Russia has been preparing for sanctions since 2014 after it annexed Crimea.
Moscow was already hit by a range of Western-led sanctions after the annexation.
Since then, Russia has been protecting itself through a variety of measures.
Economists have been predicting an implosion of President Vladimir Putin’s economic regime since the West hit Russia with sweeping sanctions over its invasion of Ukraine. But three-and-a-half months into the war, Russia has been holding up — with Putin announcing on June 7 that inflation has slowed and unemployment has held steady.
It helps that Russia is an energy powerhouse still posting bumper sales revenues thanks to soaring oil prices. Even without an energy windfall, Russia could soon be buffered from sanctions. That’s because the country has been sanction-proofing itself since 2014 when it was also hit with a raft of trade restrictions after illegally annexing Crimea from Ukraine.
Putin has “refashioned the Russian economy into a fortress” to weather external shocks, wrote Veronica Carrion, an economic researcher at the American Bankers Association (ABA) in an ABA Banking Journal post on June 13.
Some experts have cast doubt on the reliability of Russian statistics since the start of the war. “The Russian government obviously has an incentive to try to hide the economic impact of Western sanctions,” said Andrew Lohsen, a fellow in Europe, Russia, and Eurasia Program at the Center for Strategic and International Studies.
Even if the economy’s holding up as well as it appears, Russia could still eventually run out of time when the commodities rally stall and as the West’s intensifying sanctions gnaw their way through the system. But for now, the country is showing unexpected resilience from a range of measures, such as padding up its reserves and weaning off foreign capital.
Here’s what Russia has been doing in an attempt to sanction-proof its economy.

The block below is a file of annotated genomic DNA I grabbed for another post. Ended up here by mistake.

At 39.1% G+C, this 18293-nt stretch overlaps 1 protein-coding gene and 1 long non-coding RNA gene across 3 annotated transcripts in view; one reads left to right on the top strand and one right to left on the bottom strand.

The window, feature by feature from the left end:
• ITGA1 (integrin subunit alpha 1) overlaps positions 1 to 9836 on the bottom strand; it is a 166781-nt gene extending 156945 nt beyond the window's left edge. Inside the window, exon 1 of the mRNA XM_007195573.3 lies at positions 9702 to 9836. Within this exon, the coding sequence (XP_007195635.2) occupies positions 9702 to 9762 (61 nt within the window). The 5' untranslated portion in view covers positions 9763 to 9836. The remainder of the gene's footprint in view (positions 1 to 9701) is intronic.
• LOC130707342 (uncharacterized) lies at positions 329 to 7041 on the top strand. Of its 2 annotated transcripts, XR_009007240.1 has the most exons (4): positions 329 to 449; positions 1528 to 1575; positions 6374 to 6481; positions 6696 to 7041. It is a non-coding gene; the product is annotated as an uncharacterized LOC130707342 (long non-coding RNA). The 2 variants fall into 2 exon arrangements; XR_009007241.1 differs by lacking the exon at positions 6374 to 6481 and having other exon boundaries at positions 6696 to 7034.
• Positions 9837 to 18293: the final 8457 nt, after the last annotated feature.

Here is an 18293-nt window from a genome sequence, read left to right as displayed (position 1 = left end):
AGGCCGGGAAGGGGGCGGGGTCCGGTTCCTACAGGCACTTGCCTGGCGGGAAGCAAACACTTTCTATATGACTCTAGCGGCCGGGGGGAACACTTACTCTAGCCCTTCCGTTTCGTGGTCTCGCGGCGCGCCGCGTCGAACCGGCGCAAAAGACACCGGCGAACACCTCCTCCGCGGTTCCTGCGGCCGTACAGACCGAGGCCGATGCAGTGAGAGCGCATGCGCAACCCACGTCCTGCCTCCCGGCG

Moscow has been padding up reserves and stashing up gold
Before the invasion, Russia held the world’s fifth-largest foreign currency and gold reserves pile worth about $630 billion, according to the Bank of Finland Institute for Emerging Economics. “This stockpile can cover the government’s balance sheet and support the ruble,” wrote Carrion.
Russia has lost access to about half of that amount due to sanctions, the country’s finance minister said in March. But there’s still lots of physical gold stashed up in the country — which is also the world’s second-largest producer of precious metal.
Russia’s gold holdings have tripled since 2014, and they are all stored in vaults at home, according to the central bank. The US has sanctioned Russian transactions using gold, but that wouldn’t stop “opportunistic countries” from doing business with Moscow, wrote Carrion.
Russia’s also continuing to pad up some reserves in the form of its emergency funds — thanks to a windfall from its oil and gas sales. In April and June, it added $12.7 billion to its emergency reserves. These funds will be used to ensure stable economic development amid sanctions, Reuters reported on June 9, citing a Russian government statement.
Russia has been weaning itself off foreign capital and paying down debt